I like a good old fashioned rock cake.

Annobel Fri 10-Aug-12 17:03:04

My granny made rock cakes - a test for our teeth. Mum made buns - plain, iced, sultana, chocolate. Not surprising I was a chubby kid.

Anagram Fri 10-Aug-12 17:03:51

I remember those cream buns, jingl - or at least, they sound the same. We used to buy them after school. The consistency of the bun was more bread-like than cake-like, but the 'cream' was delicious.

jeni Fri 10-Aug-12 17:15:17

I remember my first attempt at baking, Rock cakes sad I dropped one and cracked a terrazzo floor! I reckon the crack was there before and due to subsidence. My oh reckoned otherwise!angry

Annobel Fri 10-Aug-12 17:15:23

Are those the big shiny buns with 'cream' inside which were known as cream cookies in my Scottish childhood? A big treat for afternoon tea when we were staying at granny's on our summer holidays.

jeni Fri 10-Aug-12 17:16:11

I've never had a cupcake!

Annobel Fri 10-Aug-12 17:22:40

jeni grin
Nor have I ever even felt tempted by a cupcake - amazingly.

absentgrana Fri 10-Aug-12 17:36:01

American slang is such that calling a sweetmeat a fairy cake just isn't acceptable, then, as with so many things, the term cupcakes crossed the pond and became the norm here. (Butterfly cakes were simply little sponge – i.e. fairy – cakes with a circle cut out of the top, the hollow filled with butter icing and the halved circle from the top stuck into the icing like wings.)

In the US English muffins are what we call crumpets; they are unfamiliar with the things that we call muffins. Muffins are increasingly becoming known as English muffins in the UK because there is no confusion here with crumpets as we still call them crumpets.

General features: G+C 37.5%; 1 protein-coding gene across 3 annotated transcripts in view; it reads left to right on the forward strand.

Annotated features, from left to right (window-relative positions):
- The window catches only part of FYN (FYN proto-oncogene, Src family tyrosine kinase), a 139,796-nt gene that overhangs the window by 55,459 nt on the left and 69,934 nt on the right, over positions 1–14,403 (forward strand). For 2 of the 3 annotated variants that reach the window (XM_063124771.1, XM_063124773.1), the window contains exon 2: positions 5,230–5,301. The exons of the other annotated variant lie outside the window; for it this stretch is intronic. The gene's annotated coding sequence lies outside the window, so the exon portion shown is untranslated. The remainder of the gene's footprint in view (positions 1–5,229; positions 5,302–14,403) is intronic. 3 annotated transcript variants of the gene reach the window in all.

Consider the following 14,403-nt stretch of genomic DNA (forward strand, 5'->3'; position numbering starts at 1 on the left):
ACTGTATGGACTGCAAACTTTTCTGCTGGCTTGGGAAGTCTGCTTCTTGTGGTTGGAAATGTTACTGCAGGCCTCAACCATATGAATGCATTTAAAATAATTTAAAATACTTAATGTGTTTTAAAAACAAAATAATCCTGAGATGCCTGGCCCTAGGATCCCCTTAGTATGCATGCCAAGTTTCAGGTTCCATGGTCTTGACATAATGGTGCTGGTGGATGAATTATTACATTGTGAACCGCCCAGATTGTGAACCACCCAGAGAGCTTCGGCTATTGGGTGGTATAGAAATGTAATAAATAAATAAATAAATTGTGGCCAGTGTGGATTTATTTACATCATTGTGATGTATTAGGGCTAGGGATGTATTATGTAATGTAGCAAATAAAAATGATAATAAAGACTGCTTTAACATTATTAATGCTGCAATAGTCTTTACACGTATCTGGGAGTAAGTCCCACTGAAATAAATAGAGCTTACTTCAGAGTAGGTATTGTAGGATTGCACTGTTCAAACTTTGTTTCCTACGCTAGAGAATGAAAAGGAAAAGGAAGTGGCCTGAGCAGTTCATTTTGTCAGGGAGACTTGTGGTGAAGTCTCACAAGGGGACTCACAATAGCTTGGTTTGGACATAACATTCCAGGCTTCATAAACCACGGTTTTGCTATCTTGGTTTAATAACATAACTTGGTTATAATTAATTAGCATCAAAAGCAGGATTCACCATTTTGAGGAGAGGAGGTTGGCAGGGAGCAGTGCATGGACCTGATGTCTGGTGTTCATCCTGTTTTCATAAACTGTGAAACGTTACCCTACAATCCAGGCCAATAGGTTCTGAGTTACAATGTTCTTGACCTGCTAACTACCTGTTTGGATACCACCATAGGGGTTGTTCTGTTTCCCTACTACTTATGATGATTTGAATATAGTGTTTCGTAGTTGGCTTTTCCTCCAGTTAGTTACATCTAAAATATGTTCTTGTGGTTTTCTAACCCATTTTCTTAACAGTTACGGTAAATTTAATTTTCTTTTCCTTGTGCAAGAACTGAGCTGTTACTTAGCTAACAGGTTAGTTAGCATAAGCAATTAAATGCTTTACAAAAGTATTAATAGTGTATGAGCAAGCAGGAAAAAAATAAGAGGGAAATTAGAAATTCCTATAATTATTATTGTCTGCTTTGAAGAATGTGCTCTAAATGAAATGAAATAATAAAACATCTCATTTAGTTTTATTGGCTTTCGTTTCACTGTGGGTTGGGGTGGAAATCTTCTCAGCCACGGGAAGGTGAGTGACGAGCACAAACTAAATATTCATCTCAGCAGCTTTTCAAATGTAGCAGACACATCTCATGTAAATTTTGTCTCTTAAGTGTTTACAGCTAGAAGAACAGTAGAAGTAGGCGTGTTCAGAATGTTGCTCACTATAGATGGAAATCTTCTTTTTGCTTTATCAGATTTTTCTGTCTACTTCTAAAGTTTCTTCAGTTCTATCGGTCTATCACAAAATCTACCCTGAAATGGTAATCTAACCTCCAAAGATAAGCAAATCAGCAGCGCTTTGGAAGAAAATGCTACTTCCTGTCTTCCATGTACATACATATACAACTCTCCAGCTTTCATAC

Clear as mud, I suspect.

Anagram Fri 10-Aug-12 17:57:59

I don't think I've ever had an English muffin. I wouldn't know what one looked like!

absentgrana Fri 10-Aug-12 17:59:41

It looks a bit like a teacake but doesn't contain dried fruit and isn't usually glazed.

Anagram Fri 10-Aug-12 18:03:03

Hmmm, thanks absent but I'm not much the wiser. Sounds like a flattish plain bun! I'll Google it smile

Elegran Fri 10-Aug-12 18:04:48

Don't confuse muffins with crumpets, as I have heard people do. Different animal entirely.

Anagram Fri 10-Aug-12 18:04:54

Have done so - they look a bit like potato cakes.

jeni Fri 10-Aug-12 18:06:12

Ooh! A bit of crumpet with butter and jam. Toasted in front of the log fire on a toasting fork! Used to be a winter treat for this family.

jeni Fri 10-Aug-12 18:08:29

It's basically a yeast batter mix poured into ring on a griddle! I used to mahe them the butter runs through the holes and -----(fattening)sad

absentgrana Fri 10-Aug-12 18:08:40

Muffins – British version – consist of a light yeast-based enriched bread dough that is cooked on a griddle so that (like armadillos) they are crunchy on the outside and soft on the inside. They are split while still hot, spread with butter, pressed together again and eaten. You can also serve with jam.